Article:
Denmark - About the Country

When we researched the country we got the impression: Denmark has no natural caves. There is not even a sea cave of decent size. This is actually one of the few countries on Earth which has neither a show cave nor a wild cave, not even a small one. This applies at least for the main part of Denmark.

There are two exceptions, first the island of Bornholm and then the Faroe Islands. Bornholm has a completely different geology to the peninsula and the numerous other islands of Denmark. It is located further east, and consists of crystalline rocks of the Scandinavian craton, which is the reason why there are some sea caves. And the Faroe Islands are quite exceptional as they are volcanic islands in the middle of the northern Atlantic Ocean. They have enormous cliffs of basaltic rocks with huge sea caves. However, while they are associated with Denmark and use some governmental infrastructure, they are actually a tiny but independent country. They have their own internet domain, international phone code and government.

All other subterranean sights on these pages are artificial. There are several underground limestone quarries, where the Cretaceous and even younger limestone was mined. The limestone at the surface was in all cases the result of halokinetic uplift.

Another category typical for the country are various kinds of bunkers, both from World War II and from the Cold War. During the Cold War, the country had a strategic location, as it sits at the only connection between the Baltic Sea and the North Sea. All Russian sea vessels, ships and submarines have to use the Øresund to reach the North Sea. As a result the NATO was quite interested to monitor movements in this strait.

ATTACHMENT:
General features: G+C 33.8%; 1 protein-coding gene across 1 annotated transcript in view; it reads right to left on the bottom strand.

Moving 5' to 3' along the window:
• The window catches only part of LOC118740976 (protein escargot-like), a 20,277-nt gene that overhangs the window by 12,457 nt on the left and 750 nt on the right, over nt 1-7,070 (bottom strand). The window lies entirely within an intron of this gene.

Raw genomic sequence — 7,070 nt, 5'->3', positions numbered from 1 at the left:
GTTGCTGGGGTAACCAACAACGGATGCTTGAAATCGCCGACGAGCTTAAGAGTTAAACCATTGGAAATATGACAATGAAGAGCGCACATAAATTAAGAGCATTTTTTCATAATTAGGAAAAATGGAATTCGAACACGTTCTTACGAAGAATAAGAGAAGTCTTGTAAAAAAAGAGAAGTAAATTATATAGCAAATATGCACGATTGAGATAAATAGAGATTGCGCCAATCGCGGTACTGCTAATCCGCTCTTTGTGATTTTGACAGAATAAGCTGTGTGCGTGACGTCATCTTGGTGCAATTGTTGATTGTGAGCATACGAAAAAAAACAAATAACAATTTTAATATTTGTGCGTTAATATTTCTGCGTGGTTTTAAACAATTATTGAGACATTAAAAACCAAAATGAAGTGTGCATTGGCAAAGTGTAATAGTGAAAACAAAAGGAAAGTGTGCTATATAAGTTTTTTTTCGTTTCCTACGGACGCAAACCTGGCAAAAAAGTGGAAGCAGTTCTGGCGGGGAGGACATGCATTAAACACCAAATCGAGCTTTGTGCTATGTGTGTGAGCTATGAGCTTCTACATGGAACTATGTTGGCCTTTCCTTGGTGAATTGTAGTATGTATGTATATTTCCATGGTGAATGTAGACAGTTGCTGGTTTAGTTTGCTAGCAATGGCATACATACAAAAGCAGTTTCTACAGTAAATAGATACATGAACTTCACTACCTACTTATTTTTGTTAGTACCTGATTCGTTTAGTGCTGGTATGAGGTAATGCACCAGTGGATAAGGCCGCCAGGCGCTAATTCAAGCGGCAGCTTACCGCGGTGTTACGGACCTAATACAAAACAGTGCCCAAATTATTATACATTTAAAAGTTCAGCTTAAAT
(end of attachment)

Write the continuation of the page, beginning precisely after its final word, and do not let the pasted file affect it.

We are astonished how many museums in Denmark were built underground in the last 20 years. Several quite important museums were created intentionally completely underground, e.g. the Frihedsmuseet and the M/S Museet for Søfart. The given reasons were, not to block the view on historic buildings or to protect objects and papers from daylight, which are rather weak excuses. Underground construction is usually much more expensive, and other means, which are much cheaper, are also sufficient. On the other hand, several new underground museums on our list have given Denmark its own chapter, which is created on when the country reaches ten listed sites.